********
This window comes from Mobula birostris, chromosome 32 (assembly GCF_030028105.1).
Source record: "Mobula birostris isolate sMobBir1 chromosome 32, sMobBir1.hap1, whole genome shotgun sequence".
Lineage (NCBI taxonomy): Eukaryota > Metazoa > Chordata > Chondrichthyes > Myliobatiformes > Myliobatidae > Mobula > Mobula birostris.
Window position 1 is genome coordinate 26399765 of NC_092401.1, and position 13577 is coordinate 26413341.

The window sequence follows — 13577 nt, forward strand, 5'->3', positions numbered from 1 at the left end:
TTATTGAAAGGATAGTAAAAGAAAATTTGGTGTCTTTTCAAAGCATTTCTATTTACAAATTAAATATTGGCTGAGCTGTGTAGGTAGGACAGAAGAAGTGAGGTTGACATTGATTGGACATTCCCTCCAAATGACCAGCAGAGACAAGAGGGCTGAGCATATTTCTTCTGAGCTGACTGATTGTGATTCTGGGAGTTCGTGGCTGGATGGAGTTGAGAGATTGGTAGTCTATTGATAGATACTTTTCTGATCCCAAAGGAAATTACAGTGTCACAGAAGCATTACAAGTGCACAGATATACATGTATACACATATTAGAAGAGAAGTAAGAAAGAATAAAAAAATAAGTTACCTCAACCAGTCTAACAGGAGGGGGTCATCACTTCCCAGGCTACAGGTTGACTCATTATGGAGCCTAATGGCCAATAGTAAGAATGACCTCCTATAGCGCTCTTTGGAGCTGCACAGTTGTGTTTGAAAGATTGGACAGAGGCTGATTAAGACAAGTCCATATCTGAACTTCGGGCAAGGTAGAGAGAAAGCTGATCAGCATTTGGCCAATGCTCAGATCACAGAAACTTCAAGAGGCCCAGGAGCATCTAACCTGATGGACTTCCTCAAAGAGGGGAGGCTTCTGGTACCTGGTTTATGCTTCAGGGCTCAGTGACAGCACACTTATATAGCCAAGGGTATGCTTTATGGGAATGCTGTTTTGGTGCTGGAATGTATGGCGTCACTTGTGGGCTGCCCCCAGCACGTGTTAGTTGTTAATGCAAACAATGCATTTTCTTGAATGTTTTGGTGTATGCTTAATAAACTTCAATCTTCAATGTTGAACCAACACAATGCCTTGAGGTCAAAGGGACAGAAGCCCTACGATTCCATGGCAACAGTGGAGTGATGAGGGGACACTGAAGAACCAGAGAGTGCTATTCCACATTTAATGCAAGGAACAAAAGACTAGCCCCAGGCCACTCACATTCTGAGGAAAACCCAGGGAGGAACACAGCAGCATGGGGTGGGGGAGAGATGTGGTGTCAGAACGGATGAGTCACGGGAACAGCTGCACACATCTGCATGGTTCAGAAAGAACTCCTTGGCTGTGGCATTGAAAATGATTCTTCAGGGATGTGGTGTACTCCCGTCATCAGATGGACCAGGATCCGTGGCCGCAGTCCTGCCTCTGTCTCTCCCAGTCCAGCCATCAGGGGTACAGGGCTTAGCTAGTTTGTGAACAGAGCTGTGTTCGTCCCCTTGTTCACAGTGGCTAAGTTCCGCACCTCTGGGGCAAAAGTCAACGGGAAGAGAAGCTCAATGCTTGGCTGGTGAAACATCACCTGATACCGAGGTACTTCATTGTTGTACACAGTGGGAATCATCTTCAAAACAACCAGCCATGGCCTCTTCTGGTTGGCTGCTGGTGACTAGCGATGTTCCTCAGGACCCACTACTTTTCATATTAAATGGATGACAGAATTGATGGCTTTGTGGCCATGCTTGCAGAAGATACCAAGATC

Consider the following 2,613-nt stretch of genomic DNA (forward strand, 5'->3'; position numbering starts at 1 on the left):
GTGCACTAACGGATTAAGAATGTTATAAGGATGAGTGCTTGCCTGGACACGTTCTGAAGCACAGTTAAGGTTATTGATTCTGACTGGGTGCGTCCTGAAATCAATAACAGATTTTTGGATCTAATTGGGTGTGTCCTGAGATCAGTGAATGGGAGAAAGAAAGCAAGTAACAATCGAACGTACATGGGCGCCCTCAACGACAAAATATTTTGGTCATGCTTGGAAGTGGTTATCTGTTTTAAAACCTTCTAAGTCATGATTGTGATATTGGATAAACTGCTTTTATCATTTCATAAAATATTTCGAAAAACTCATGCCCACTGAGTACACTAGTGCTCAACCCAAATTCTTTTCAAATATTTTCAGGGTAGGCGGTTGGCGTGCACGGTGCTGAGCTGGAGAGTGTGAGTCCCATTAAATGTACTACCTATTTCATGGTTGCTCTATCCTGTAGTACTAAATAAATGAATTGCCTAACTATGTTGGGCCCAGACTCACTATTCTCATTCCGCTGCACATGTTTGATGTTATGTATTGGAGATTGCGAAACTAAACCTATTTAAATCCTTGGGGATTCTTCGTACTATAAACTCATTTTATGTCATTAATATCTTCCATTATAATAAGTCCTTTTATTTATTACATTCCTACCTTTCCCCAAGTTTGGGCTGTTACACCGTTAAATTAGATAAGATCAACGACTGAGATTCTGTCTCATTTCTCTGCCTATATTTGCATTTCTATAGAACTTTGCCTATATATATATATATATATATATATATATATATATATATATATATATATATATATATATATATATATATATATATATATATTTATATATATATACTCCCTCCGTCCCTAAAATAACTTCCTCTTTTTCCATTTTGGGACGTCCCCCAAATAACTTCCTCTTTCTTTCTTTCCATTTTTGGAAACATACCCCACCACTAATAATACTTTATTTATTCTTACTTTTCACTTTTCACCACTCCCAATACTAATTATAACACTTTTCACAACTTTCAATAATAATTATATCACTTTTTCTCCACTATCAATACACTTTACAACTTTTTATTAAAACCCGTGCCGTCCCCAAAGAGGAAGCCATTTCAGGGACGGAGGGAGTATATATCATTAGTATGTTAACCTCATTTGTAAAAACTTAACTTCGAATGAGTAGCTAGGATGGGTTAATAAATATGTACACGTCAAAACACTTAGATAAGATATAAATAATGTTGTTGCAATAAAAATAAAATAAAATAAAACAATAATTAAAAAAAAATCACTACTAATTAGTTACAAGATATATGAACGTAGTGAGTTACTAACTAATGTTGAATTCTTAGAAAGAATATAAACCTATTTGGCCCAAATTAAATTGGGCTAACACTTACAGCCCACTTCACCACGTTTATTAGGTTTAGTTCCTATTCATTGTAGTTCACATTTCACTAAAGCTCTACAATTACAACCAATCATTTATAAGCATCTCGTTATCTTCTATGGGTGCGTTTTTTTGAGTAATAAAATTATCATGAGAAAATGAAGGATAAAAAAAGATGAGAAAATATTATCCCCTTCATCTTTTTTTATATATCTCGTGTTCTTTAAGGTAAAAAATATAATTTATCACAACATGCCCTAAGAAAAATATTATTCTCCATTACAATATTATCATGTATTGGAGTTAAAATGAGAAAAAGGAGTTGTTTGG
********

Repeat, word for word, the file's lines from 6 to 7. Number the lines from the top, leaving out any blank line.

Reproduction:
TTATTGAAAGGATAGTAAAAGAAAATTTGGTGTCTTTTCAAAGCATTTCTATTTACAAATTAAATATTGGCTGAGCTGTGTAGGTAGGACAGAAGAAGTGAGGTTGACATTGATTGGACATTCCCTCCAAATGACCAGCAGAGACAAGAGGGCTGAGCATATTTCTTCTGAGCTGACTGATTGTGATTCTGGGAGTTCGTGGCTGGATGGAGTTGAGAGATTGGTAGTCTATTGATAGATACTTTTCTGATCCCAAAGGAAATTACAGTGTCACAGAAGCATTACAAGTGCACAGATATACATGTATACACATATTAGAAGAGAAGTAAGAAAGAATAAAAAAATAAGTTACCTCAACCAGTCTAACAGGAGGGGGTCATCACTTCCCAGGCTACAGGTTGACTCATTATGGAGCCTAATGGCCAATAGTAAGAATGACCTCCTATAGCGCTCTTTGGAGCTGCACAGTTGTGTTTGAAAGATTGGACAGAGGCTGATTAAGACAAGTCCATATCTGAACTTCGGGCAAGGTAGAGAGAAAGCTGATCAGCATTTGGCCAATGCTCAGATCACAGAAACTTCAAGAGGCCCAGGAGCATCTAACCTGATGGACTTCCTCAAAGAGGGGAGGCTTCTGGTACCTGGTTTATGCTTCAGGGCTCAGTGACAGCACACTTATATAGCCAAGGGTATGCTTTATGGGAATGCTGTTTTGGTGCTGGAATGTATGGCGTCACTTGTGGGCTGCCCCCAGCACGTGTTAGTTGTTAATGCAAACAATGCATTTTCTTGAATGTTTTGGTGTATGCTTAATAAACTTCAATCTTCAATGTTGAACCAACACAATGCCTTGAGGTCAAAGGGACAGAAGCCCTACGATTCCATGGCAACAGTGGAGTGATGAGGGGACACTGAAGAACCAGAGAGTGCTATTCCACATTTAATGCAAGGAACAAAAGACTAGCCCCAGGCCACTCACATTCTGAGGAAAACCCAGGGAGGAACACAGCAGCATGGGGTGGGGGAGAGATGTGGTGTCAGAACGGATGAGTCACGGGAACAGCTGCACACATCTGCATGGTTCAGAAAGAACTCCTTGGCTGTGGCATTGAAAATGATTCTTCAGGGATGTGGTGTACTCCCGTCATCAGATGGACCAGGATCCGTGGCCGCAGTCCTGCCTCTGTCTCTCCCAGTCCAGCCATCAGGGGTACAGGGCTTAGCTAGTTTGTGAACAGAGCTGTGTTCGTCCCCTTGTTCACAGTGGCTAAGTTCCGCACCTCTGGGGCAAAAGTCAACGGGAAGAGAAGCTCAATGCTTGGCTGGTGAAACATCACCTGATACCGAGGTACTTCATTGTTGTACACAGTGGGAATCATCTTCAAAACAACCAGCCATGGCCTCTTCTGGTTGGCTGCTGGTGACTAGCGATGTTCCTCAGGACCCACTACTTTTCATATTAAATGGATGACAGAATTGATGGCTTTGTGGCCATGCTTGCAGAAGATACCAAGATC

Consider the following 2,613-nt stretch of genomic DNA (forward strand, 5'->3'; position numbering starts at 1 on the left):